Flip-flops vs. high heels
Don’t dis the heels! At least, not yet.
When it comes to feet, Carrie Bradshaw, the New York City newspaper columnist who had a proclivity for high-heel designer shoes in the HBO sitcom, Sex and the City, may have been on to something. Could it be that heels may be better than flat flip-flops?
Many women assume high heels are harder on their feet than flip-flops, but experts say that’s a huge misconception and that heels may have a height advantage over flip-flops. In fact, heels just may prove to be the lesser of two evils.
The American Podiatric Medical Association indicates that warm weather is associated with an increase in tendinitis, stress fractures, sprained ankles and other injuries, oftentimes attributed to America’s favorite summer footwear—the flip-flop.
According to one foot expert, flip-flops are completely unsupportive to the hindfoot, midfoot and forefoot. The toes of the flip-flop wearer continually grasp at the ground/forefoot of the shoe to remain in the shoe, which lacks the enclosure or security needed for additional protection. The stress on the toes may cause further straining of the tendons, and the lack of support can create unstable motion in the foot.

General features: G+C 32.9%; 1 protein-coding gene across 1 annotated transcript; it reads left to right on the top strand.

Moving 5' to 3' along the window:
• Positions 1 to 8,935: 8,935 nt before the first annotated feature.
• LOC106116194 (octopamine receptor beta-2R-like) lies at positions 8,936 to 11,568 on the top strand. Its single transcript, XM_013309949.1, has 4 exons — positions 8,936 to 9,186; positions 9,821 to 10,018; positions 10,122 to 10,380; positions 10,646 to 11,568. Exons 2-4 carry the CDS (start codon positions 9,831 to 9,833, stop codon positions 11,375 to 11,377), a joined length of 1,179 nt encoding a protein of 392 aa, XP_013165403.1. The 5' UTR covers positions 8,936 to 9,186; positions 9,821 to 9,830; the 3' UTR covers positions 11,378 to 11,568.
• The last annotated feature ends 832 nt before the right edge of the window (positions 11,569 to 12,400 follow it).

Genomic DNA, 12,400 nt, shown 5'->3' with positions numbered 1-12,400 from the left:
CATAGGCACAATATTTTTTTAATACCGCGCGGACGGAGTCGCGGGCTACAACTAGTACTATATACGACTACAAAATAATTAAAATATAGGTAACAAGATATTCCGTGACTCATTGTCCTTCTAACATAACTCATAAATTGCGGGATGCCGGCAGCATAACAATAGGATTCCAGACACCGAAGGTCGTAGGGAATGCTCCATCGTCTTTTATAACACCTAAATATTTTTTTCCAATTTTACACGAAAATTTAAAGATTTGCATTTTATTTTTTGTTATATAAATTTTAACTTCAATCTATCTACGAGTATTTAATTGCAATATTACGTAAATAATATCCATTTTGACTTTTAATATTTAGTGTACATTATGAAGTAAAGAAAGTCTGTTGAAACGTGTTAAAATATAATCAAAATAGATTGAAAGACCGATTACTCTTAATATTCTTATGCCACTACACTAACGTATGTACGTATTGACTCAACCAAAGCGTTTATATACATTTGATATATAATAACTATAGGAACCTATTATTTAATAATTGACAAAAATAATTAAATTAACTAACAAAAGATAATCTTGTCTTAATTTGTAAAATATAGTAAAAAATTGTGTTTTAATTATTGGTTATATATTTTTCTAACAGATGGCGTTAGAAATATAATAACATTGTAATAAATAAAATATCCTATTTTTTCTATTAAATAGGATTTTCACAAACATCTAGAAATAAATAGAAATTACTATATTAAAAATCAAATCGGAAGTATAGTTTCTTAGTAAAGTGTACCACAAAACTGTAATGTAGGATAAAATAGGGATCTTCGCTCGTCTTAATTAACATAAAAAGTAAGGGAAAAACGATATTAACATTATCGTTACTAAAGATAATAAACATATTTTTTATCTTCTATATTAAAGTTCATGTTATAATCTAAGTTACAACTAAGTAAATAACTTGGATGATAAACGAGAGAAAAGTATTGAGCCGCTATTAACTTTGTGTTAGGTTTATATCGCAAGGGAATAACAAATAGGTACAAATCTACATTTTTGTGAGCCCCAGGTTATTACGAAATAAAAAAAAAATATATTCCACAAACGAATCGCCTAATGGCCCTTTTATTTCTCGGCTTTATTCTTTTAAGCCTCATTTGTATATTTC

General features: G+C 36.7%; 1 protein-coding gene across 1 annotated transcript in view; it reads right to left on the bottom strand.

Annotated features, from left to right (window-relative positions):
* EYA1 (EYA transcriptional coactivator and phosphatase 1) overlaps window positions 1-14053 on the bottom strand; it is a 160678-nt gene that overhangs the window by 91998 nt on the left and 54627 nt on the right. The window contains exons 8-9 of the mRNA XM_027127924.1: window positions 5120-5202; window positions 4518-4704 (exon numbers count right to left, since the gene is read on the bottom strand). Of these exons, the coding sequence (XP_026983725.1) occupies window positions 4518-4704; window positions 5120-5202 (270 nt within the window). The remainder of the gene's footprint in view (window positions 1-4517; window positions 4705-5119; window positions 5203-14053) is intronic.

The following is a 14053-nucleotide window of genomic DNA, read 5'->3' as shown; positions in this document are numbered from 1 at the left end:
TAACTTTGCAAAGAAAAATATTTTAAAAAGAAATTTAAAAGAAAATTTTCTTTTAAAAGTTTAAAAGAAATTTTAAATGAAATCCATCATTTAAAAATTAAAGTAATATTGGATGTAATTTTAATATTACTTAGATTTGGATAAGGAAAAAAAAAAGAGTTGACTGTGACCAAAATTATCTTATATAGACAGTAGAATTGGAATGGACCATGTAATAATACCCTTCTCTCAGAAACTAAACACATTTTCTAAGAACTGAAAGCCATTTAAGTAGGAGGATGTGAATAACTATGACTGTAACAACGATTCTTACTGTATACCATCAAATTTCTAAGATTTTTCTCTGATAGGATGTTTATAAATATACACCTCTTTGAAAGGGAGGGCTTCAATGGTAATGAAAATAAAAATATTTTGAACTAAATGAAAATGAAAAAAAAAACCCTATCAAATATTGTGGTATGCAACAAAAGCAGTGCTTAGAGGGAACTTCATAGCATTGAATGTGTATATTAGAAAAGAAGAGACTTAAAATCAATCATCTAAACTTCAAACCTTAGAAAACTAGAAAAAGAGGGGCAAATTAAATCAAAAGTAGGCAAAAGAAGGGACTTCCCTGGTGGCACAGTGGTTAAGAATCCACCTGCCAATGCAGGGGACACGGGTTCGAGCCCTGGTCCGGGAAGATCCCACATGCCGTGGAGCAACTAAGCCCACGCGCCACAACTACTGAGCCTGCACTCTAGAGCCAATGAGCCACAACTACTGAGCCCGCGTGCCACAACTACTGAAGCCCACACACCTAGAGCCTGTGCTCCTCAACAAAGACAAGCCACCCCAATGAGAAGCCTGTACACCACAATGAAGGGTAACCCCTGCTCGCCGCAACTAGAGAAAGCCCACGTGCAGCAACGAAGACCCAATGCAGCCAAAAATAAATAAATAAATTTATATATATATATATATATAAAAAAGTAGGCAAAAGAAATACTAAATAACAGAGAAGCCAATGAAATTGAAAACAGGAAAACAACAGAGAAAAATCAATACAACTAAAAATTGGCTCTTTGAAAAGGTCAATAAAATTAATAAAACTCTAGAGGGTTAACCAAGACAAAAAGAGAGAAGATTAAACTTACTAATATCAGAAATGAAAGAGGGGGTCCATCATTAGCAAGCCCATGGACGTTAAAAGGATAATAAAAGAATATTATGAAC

Dr. Laura Linde, a podiatrist at Advocate Christ Medical Center in Oak Lawn, Ill., says, during the summer months, she sees an influx of patients injured as a result of wearing flip-flops, sandals or shoes with little to no support. The patients are predominantly adolescents and females in the 20 to 30 age range.
“The most common injuries are tendinitis, particularly tendinitis of the Achilles tendon, peroneal tendinitis, and posterior tendon tendinitis; plantar fasciitis; lateral ankle injuries and strains; exacerbation of inflammation in the joints; and fractures and stress fractures,” Dr. Linde says. “It is very common to see fractures involving the fifth metatarsal base and stress fractures.”
Dr. Linde recommends that if you are going to select flip-flops as the shoe of choice for a day or event, minimize the amount of time you spend wearing it. Flip-flops are intended only for short durations of wear and minimal amounts of ambulation and activity. These shoes should not be worn for extensive walking, working out, traveling or standing, to prevent potential complications and limit the strain on the joints, ligaments and tendons of the foot and the ankle.
Even though research focuses on flip-flops, high heels can be a danger as well.
“High heels definitely put the foot in a stilted, unnatural position, in which the foot becomes more unstable in uneven terrain, thereby increasing a person’s risk for lateral ankle injuries to the soft tissues and bones,” warns Dr. Linde.
She adds that anyone noticing pain along the bottom of the foot or in the ankle area should immediately refrain from using flip-flops or unsupportive shoe gear.
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